I recently ran into a recruiter for one of the top employers in Northeast Wisconsin and had a conversation about his biggest challenge to fill almost 400 open positions annually. Among other things, I was surprised to learn that they didn’t have a social media strategy as part of their efforts. In fact, he mentioned he wasn’t even quite sure how it worked.
As I thought more about our conversation, it dawned on me that recruitment has evolved into much more than simply a function of HR—posting jobs, interviewing, screening and hiring. Recruiting employees has increasingly become a function of marketing. Similar to how marketers use branding to create a preference for products and companies, the same process can benefit your hiring efforts. Instead of touting your unique selling proposition, you are essentially using things like your culture, perks, and pay to attract talent.
I’m no economic analyst, but from what I’ve seen over the last decade, business is picking up again. And that means companies need more employees. Combine that conundrum with an up-and-coming workforce generation (I’ll give you a clue, it starts with an ‘m’ and ends with an ‘illennial’) that is extremely selective when it comes to making employment decisions, businesses are facing a whole new set of hiring challenges.
Utilize social media to capture your culture: Create a Facebook page that showcases the daily life at your company, community involvement or outside-the-office friendships and encourage your employees to share posts with their friends and family. GlassDoor has also become an increasingly popular social platform individuals are researching when making their employment decisions. Implement strategies to capture positive reviews.
Bottom Line: Candidates relate to real people and real stories.
Consider A Separate Microsite for Recruitment: The way you sell your company to customers and prospects is quite possibly very different than how you ‘sell’ your company to potential new hires. A dedicated site also allows candidates to research your company on their own time so they can come into an interview asking the right questions to help them make their decision.
Bottom Line: Provide as much information about the jobs at your company and the perks of working for your company as possible.
Know Your Audience: Different positions may require different strategies to get the job postings in front of the right people. A one-size fits all approach may support quantity over quality but nowadays, the talent on staff is becoming a competitive advantage so finding the perfect hire may take more effort.
Bottom Line: Understand how prospects consume information and customize each touch point from the job description to the offer.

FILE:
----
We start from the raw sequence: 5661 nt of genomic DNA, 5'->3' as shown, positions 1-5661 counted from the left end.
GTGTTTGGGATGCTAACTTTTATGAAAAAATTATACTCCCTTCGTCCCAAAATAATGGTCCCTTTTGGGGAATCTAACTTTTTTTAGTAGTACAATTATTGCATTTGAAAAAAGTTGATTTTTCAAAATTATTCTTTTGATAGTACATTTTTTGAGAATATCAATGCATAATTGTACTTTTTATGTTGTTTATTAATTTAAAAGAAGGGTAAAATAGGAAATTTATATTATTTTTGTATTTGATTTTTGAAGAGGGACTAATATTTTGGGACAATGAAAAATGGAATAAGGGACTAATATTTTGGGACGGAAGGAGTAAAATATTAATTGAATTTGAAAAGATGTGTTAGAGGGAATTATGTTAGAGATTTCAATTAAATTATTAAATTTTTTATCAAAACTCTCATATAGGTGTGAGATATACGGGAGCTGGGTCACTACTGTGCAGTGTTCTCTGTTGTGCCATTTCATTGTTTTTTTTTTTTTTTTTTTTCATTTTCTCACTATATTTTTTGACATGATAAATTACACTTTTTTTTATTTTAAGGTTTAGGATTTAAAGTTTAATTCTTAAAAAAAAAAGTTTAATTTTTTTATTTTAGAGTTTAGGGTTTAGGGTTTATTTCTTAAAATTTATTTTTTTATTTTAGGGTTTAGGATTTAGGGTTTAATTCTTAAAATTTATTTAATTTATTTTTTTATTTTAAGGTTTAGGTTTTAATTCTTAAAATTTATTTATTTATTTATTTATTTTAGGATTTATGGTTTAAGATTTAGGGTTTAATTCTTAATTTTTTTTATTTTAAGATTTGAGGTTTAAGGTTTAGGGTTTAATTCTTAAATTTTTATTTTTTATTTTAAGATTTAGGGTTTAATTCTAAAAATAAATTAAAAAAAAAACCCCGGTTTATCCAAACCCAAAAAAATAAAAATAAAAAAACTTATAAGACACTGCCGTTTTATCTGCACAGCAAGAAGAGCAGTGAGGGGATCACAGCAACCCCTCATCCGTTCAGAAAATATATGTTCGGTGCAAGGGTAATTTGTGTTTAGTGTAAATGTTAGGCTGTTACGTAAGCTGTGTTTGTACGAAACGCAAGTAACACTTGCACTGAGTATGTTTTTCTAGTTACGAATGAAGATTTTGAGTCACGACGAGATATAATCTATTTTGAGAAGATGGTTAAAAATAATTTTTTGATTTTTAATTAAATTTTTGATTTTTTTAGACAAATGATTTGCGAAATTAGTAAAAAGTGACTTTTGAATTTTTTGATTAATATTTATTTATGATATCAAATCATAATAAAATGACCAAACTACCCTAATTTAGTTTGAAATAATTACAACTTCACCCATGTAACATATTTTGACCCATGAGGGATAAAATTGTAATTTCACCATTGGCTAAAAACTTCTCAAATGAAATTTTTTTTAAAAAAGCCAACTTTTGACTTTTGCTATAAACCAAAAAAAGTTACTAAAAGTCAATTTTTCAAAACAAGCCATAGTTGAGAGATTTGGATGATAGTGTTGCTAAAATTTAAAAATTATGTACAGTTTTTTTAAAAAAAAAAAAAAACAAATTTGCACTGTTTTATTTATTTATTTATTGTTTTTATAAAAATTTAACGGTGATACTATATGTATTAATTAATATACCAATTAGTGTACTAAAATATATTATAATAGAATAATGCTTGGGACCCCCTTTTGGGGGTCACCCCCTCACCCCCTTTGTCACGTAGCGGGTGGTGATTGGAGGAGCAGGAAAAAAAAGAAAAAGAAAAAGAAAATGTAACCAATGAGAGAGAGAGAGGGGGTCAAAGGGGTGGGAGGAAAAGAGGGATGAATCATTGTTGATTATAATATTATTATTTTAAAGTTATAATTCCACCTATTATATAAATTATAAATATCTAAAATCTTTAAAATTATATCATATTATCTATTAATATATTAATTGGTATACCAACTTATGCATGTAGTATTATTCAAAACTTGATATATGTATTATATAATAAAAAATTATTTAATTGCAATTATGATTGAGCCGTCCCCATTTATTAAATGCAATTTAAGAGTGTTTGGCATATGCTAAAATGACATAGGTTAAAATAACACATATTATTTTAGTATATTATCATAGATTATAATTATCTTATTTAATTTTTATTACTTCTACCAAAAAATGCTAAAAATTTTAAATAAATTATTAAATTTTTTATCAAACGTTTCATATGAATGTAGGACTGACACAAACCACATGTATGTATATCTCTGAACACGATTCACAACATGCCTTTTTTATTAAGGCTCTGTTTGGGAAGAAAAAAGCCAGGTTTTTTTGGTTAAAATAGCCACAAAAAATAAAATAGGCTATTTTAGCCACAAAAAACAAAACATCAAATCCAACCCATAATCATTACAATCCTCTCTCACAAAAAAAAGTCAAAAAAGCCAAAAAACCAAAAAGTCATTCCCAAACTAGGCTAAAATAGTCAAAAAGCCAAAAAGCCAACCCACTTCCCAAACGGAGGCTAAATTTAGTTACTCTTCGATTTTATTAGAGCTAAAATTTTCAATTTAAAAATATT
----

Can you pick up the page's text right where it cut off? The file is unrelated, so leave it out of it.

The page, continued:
Develop a Referral Program: Nobody knows what it’s like to work for your company more than your current employees. Consider incentivizing employees for referring friends and family for open positions.
Bottom Line: If there’s something in it for them, they’ll make the effort to spread the word!
So why hire an agency for help with hiring? Agencies are equipped to understand your audiences and craft messages and strategies to communicate the right messages to them. It’s what we do every day. The combination of this expertise with the knowledge of your HR team is a powerful force that can really drive a whole new type of recruitment effort for your company.
Over the last two years, I’ve already started to see more marketing strategies employed in the hiring process (no pun intended). Indeed uses a pay-per-click model to get your postings more visibility, almost all the larger job postings sites have mobile apps that automatically serve jobs of interest and Monster even offers a video profile service to businesses allowing them to showcase their people in action. This effort was likely derived from the fact that the popular social channel, YouTube, has transformed the way people search for and receive information (they’re the second largest search engine only to Google).
I leave on this note. I know many of you reading this may be seeing dollar signs, may be rolling your eyes, or you may be resistant to change. But consider this:
- In 2015, Millennials became the largest generation in the U.S. workforce.
- On average it costs $3,500 to hire an employee who makes $8/hour. Hiring the wrong employees can really add up.
- You can choose to not evolve to changing times but I guarantee you, your competitors will. Playing catch up is a much larger challenge (and can be more expensive) than being a pioneer.